Birth Control Methods
Is intrauterine device use safe for teenagers?
IUD is safe and efficient birth control method also for teenage girls with no previous pregnancy. It does not increase the risk of infertility. The risk of unintended pregnancy and its consequences outweigh the few side effects that birth control methods could have, including the IUD (intrauterine device).
Every year millions of babies are born to teenage mothers. The survival rate of these babies is worldwide low due to various social and developmental issues.
Teenage pregnancies are almost always unintended.
Teenage girls are neither physically nor emotionally ready for pregnancy and childbirth. Most of them give up their education and get into lifelong insecurities; professional and financial. Consequently, their children also suffer developmental and educational setbacks.
Prevention of teenage pregnancy
The use of long-acting reversible contraceptive like IUD is crucial to prevent unintended pregnancies among teenagers, but statistics from the U.S show that only 3.6% of teens aged 15–19 years use IUD. Most popular birth control method among teenagers and their parents is contraceptive hormone pills.
In event of unprotected or under protected sexual intercourse
emergency contraception is recommended to prevent the risk of unintended pregnancy.
Why are contraceptive pills not the recommended birth control method for teenagers?
• They have to be taken regularly to be effective
• Being hormone pills, it could interfere with attainment of normal bone mass, which is critical during teens.
• Contraceptive pills are less frequently recommended for girls with diabetes; both type 1 & 2
What are the barriers for IUD use among teenagers?
• Cost involved.
• People look at it as invasive medical procedure.
• Misinformed regarding eligibility of teenage girl for IUD use.
• Sexual activity among teenage girls is often not perceived as a regular phenomenon requiring long-acting contraceptive.
• Prevailing misconceptions regarding the risks involved with IUD use.
• Apprehension of having foreign material placed inside ones body and fear that it could cause damage and/or bleeding.
Is IUD use safe for teenage girls?
• Currently available IUDs are safe; also for teens:
The currently available IUDs (the copper T 380A (ParaGard, Teva Women’s Health, Inc., North Wales, PA) and the levonorgestrel-releasing intrauterine system (Mirena, Bayer HealthCare Pharmaceuticals Inc., Wayne, NJ) are proclaimed safe by the Centers for Disease Control and Prevention and the American College of Obstetricians and Gynecologists.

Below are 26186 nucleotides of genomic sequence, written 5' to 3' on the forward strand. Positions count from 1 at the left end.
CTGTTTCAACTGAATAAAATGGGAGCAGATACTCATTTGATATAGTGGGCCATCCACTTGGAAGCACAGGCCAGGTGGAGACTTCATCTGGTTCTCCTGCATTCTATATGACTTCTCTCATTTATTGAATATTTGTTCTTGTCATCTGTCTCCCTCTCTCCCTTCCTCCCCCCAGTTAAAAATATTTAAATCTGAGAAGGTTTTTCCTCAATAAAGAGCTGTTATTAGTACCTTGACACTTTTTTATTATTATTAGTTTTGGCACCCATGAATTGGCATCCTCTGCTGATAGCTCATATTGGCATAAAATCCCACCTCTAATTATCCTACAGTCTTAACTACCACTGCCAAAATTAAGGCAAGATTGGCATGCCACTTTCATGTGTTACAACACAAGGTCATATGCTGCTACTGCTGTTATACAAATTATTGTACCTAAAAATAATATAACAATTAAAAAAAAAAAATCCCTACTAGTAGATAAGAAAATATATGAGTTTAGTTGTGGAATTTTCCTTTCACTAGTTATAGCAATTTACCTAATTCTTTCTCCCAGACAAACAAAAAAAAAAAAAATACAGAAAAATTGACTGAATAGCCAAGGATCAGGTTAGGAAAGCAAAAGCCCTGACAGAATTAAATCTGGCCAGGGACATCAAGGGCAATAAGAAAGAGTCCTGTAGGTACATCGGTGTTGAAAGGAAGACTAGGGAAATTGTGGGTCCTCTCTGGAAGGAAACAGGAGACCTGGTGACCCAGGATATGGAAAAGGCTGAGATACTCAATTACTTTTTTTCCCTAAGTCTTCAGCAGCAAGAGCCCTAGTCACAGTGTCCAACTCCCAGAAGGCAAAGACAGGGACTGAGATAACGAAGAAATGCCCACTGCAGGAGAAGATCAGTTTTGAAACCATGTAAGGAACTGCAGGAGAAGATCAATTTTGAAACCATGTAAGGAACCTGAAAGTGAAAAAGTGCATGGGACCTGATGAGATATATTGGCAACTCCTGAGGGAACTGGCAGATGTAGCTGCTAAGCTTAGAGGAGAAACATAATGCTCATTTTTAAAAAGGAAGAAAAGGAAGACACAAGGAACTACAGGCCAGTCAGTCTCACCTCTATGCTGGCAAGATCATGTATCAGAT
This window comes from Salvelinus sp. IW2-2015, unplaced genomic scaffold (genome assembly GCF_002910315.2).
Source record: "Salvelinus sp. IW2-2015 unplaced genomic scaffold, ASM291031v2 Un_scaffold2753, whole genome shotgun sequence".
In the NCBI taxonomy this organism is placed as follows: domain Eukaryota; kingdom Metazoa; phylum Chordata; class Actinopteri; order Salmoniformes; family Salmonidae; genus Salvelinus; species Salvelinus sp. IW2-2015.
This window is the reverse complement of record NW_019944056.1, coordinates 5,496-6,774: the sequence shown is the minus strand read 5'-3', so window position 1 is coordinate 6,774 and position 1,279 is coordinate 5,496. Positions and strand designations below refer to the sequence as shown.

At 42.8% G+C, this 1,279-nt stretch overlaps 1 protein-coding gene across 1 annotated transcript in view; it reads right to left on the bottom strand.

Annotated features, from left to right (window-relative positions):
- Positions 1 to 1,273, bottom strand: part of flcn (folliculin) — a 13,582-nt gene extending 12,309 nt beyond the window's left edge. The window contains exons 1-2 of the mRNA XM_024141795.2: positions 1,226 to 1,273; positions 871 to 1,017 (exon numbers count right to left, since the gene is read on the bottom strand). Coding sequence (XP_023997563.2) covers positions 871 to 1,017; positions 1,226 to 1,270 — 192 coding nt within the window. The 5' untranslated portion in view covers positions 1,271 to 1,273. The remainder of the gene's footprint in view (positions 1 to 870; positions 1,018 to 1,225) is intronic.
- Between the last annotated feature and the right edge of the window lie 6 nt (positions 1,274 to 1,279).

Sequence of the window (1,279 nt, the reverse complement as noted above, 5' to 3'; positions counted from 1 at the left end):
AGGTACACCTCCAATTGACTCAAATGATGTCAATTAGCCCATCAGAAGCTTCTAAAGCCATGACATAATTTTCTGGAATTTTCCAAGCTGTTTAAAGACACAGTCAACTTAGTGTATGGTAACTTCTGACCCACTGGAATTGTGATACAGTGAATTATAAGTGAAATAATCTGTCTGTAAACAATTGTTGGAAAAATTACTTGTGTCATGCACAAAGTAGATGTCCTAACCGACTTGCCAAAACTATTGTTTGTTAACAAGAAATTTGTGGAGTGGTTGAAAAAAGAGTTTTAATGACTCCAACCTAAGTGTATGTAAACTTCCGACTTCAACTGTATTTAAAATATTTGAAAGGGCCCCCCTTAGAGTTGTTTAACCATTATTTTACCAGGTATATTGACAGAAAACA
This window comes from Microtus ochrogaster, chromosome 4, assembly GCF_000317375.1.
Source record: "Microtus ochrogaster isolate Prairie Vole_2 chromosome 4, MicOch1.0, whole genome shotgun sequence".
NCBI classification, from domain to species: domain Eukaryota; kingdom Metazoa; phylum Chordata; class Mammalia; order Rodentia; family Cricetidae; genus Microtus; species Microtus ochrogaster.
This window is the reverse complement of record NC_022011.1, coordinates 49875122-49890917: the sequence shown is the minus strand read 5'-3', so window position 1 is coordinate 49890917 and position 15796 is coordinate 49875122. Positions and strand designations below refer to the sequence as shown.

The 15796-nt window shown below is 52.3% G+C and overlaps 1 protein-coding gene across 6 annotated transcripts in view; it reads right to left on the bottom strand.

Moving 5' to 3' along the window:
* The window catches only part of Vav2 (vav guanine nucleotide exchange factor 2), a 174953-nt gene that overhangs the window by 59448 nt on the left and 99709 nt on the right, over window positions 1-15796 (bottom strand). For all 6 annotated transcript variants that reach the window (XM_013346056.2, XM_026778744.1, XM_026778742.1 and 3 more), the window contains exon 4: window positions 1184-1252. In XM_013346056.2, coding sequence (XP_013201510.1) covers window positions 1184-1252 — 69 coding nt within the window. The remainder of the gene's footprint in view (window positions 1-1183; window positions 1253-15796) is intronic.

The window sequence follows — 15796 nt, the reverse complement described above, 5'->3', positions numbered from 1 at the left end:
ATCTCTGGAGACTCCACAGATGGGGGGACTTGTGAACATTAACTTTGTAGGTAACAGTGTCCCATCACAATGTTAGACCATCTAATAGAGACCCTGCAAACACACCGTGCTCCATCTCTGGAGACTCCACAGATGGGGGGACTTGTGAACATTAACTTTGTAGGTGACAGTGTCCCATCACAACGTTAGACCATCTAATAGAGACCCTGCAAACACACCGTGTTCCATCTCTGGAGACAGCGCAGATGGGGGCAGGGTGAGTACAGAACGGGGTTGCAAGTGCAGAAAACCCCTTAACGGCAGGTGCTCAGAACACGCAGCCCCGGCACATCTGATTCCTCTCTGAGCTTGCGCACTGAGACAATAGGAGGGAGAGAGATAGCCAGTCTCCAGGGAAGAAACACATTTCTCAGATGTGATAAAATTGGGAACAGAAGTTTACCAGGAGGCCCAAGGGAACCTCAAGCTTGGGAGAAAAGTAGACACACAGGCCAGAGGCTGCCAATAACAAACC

• IUDs can be used in patients with no previous pregnancies.
• They do not increase the risk of infertility.
• IUDs are long-acting and reversible birth control method.
• They do not increase the risk of ectopic pregnancy.
• IUDs do not increase the long-term risk of cervical dysplasia.
• IUDs do not have to be inserted during menstruation.
• IUDs do not increase the long-term risk of infections:
PID (pelvic inflammatory disease) or the other sexually transmitted infections.
A recent study by Lauren Hartman et al, published in the Journal of Adolescent health shows that many teenagers indulge in unsafe sex; and do not use condom to protect themselves from sexually transmitted diseases. Use of condom is highly recommended even along with IUD in place. Condom alone may not prevent pregnancy.
Are abortions an acceptable means to discard unintended pregnancies?
Doctors discourage abortions in favor of the use of contraceptives.
Click here for the answer.
1. Julia E. Kohn, Ph.D., Jordan G. Hacker, M.P.H., Marissa A. Rousselle, M.P.H., and Marji Gold, M.D.: Knowledge and Likelihood to Recommend Intrauterine Devices for Adolescents Among School-based Health Center Providers. Journal of Adolescent Health, 2011; doi:10.1016/j.jadohealth.2011.12.024
2. Lauren B. Hartman, Mary-Ann Shafer, Lance M. Pollack, Charles Wibbelsman, Fay Chang, Kathleen P. Tebb. Parental Acceptability of Contraceptive Methods Offered to Their Teen During a Confidential Health Care Visit. Journal of Adolescent Health, 2012; DOI: 10.1016/j.jadohealth.2012.06.013
3. Contraception and pregnancy in adolescents with type 1 diabetes: Review article; Pediatric Diabetes 2012: 13: 108–123 doi: 10.1111/j.1399-5448.2011.00825.x